Author Topic: dirty oil  (Read 1853 times)

Andre Jute

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Re: dirty oil
« Reply #15 on: January 22, 2022, 09:00:27 PM »
This:
This idea of adding white spirit to the cleaning oil/extreme winter oil is crazy
I thought so too, when it came up elsewhere it was pointed out that White Spirit isn't even a standardised thing, there's three main types and variations within them.

Just on my desk here, today for current projects, are two bottles of "white spirit" labeled as containing aliphatic hydrocarbons and orange terpenes, plus who-knows what else, one described as an "effective, powerful and efficient solvent for oil paint" and the other as "use to blend colored pencils, wax pencils and oil pencils". Who wants to bet the price of a Rohloff gearbox, plus spoking in, transport and nuisance costs, that the paper filters in the Rohloff box aren't waxed to protect their fibers against destruction by the Rohloff oil? I don't know for sure, because I'm not a chemist, but I'd bet a smaller amount of money that "orange terpenes" (added to white spirits to make them smell less ugly) are acidic.

Or I can reach behind my desk into my paintboxes for several kinds of white spirit with one thing in common, that they have fast-drying properties; they don't even mention that the fast drying is achieved by adding resins to the distilled white spirit. Who wants to introduce a high-efficiency hardening paste into his Rohloff gearbox? That's what these resins in the white spirits are.

If I went into this properly, I could probably scare y'all rigid, but that's just what I can see in my study among stuff used with pencils, without even going into the room where I keep the more violent kinds of white spirit and selecting only the nastiest.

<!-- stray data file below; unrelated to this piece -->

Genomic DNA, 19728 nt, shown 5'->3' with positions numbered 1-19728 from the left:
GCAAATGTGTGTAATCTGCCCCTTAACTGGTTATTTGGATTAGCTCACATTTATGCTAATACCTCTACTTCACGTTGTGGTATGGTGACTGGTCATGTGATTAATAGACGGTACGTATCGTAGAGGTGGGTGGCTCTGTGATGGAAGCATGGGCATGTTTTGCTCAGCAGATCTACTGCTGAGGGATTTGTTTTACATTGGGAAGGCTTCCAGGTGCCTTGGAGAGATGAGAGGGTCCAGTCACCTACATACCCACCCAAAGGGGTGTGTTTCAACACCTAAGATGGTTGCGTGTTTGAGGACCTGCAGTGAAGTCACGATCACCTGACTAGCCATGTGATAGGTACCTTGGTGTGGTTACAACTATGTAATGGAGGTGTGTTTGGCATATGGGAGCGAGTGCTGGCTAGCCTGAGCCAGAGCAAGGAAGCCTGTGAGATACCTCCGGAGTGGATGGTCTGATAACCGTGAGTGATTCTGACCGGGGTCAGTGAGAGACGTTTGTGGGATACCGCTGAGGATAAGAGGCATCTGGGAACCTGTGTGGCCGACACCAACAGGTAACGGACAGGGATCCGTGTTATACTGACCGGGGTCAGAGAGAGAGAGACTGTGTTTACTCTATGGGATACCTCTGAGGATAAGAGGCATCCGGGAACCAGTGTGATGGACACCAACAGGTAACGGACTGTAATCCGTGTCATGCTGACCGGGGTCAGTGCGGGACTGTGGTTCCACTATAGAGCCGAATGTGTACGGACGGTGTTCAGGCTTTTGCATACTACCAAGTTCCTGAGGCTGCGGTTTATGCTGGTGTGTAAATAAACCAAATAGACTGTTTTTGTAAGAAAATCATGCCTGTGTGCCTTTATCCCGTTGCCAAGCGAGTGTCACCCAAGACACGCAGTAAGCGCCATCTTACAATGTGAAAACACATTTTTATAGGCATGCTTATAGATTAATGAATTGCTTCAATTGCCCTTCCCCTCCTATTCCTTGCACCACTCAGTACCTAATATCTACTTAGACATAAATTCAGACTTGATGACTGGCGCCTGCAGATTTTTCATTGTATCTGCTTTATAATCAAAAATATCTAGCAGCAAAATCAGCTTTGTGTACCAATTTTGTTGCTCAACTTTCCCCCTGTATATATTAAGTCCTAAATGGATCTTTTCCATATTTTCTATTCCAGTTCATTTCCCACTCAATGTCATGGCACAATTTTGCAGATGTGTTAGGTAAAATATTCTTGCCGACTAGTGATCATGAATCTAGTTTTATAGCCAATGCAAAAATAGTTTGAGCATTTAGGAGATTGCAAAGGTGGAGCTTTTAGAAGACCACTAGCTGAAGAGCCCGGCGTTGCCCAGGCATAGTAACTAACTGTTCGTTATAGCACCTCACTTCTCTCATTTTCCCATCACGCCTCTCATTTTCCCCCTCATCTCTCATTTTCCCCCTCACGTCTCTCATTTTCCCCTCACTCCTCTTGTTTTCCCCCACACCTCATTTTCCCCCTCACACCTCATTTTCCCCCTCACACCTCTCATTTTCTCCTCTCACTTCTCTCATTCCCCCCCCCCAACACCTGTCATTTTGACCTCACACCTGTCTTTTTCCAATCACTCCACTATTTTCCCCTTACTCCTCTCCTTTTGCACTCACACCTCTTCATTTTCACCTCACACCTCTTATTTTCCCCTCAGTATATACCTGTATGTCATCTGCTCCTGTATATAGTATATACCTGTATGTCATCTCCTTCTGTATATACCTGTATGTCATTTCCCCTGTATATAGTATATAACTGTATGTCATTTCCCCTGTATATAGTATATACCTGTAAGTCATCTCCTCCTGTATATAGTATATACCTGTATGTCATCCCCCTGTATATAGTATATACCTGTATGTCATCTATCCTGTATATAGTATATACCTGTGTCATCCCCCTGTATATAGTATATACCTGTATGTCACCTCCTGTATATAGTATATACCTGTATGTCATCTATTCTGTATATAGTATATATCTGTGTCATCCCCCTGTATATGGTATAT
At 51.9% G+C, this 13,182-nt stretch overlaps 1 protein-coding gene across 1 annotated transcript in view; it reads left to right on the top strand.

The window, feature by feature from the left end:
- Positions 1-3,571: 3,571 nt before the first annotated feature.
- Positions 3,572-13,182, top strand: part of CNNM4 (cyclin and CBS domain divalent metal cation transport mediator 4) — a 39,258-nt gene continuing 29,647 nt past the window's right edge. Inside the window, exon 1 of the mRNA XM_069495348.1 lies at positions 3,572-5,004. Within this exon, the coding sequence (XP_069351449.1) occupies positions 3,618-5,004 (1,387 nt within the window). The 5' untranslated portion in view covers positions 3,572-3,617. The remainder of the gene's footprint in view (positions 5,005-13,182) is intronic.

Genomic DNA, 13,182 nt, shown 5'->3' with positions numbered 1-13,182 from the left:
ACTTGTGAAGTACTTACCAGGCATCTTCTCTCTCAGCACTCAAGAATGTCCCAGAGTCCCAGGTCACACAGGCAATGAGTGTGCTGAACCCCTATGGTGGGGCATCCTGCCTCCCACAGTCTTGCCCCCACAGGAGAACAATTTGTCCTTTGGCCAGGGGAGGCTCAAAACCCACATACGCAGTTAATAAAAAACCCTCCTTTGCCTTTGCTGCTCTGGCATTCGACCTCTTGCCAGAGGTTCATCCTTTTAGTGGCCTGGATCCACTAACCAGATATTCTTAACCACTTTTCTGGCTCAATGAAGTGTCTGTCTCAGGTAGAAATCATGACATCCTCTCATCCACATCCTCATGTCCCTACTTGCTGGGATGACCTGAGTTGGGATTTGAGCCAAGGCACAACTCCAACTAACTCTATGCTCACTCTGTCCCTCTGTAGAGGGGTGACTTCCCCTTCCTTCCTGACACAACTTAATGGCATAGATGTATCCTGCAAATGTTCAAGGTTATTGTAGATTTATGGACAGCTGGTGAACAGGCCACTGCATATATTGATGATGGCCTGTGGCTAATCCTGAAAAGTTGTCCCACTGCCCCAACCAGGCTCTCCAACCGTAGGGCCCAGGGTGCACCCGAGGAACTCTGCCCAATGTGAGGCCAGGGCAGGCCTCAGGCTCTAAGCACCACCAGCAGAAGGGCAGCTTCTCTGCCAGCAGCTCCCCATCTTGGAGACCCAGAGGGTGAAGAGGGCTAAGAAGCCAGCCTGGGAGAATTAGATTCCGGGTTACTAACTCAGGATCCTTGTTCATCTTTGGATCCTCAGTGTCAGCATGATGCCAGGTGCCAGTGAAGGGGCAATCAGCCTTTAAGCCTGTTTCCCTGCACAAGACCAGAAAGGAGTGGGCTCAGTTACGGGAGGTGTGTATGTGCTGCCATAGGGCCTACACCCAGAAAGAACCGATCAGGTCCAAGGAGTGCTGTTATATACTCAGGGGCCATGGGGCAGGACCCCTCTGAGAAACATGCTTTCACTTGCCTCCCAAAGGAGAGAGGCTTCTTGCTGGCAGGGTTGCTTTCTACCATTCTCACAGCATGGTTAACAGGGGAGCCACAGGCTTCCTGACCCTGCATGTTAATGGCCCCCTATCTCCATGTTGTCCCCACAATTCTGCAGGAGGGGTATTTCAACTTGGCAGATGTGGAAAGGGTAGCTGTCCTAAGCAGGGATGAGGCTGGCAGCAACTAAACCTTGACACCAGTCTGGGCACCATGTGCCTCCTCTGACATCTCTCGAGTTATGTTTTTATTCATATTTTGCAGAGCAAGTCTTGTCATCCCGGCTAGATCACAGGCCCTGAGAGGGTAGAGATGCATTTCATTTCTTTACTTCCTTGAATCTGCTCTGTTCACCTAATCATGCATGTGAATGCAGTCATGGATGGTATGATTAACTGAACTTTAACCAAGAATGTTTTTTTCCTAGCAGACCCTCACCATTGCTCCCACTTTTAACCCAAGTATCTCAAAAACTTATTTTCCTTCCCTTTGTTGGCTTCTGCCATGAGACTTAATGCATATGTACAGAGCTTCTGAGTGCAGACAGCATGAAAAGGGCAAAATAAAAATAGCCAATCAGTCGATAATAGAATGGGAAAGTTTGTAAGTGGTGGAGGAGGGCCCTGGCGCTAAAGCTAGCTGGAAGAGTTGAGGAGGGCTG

Which leads me to the next point, that any white spirit you buy at the hardware store or the supermarket (I have some to clean printing press accessories and equipment), except the kind that is pricier than Rohloff oil because it is purified before the desirable (to artists) additives are mixed in, has all kinds of impurities in it of the kind that the seals are supposed to keep out, like common dust, which with any oil makes a grinding paste. Mixing white spirit of unknown origin and processing into your Rohloff cleaning and extreme cold oil would bypass the seals before, perhaps, destroying them. Yech.

***
Referring to PH and Martin's tales of servicing Shimano hub gearboxes: I can remember when the Shimano kit for servicing their Nexus gearbox hub cost STG pounds 38 but for Euro 45 you could buy a brand-new Nexus box nicely spoked into a first-class rim in November when the discounters or even the factories sold off the previous year's unused wheels to clear space for new stock long since ordered. That was in 2002, only twenty years ago.

hendrich

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Re: dirty oil
« Reply #16 on: January 23, 2022, 04:23:42 AM »
The Rohloff oil/fluid is not that expensive when buying in bulk for yearly oil changes. The oil coming out is very black and I am reminded of similar blackness when changing car oil. I am not interested in using alternative fluids, a Rohloff lasts a long time and I don't feel alternatives are worthwhile. Probably, once a year with 25 mL cleaning fluid is satisfactory. Given that this bunch of thoughtful people have not suggested that 50 mL fluid is better, I'll stick with 25. Thanks.

martinf

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Re: dirty oil
« Reply #17 on: January 23, 2022, 09:30:09 AM »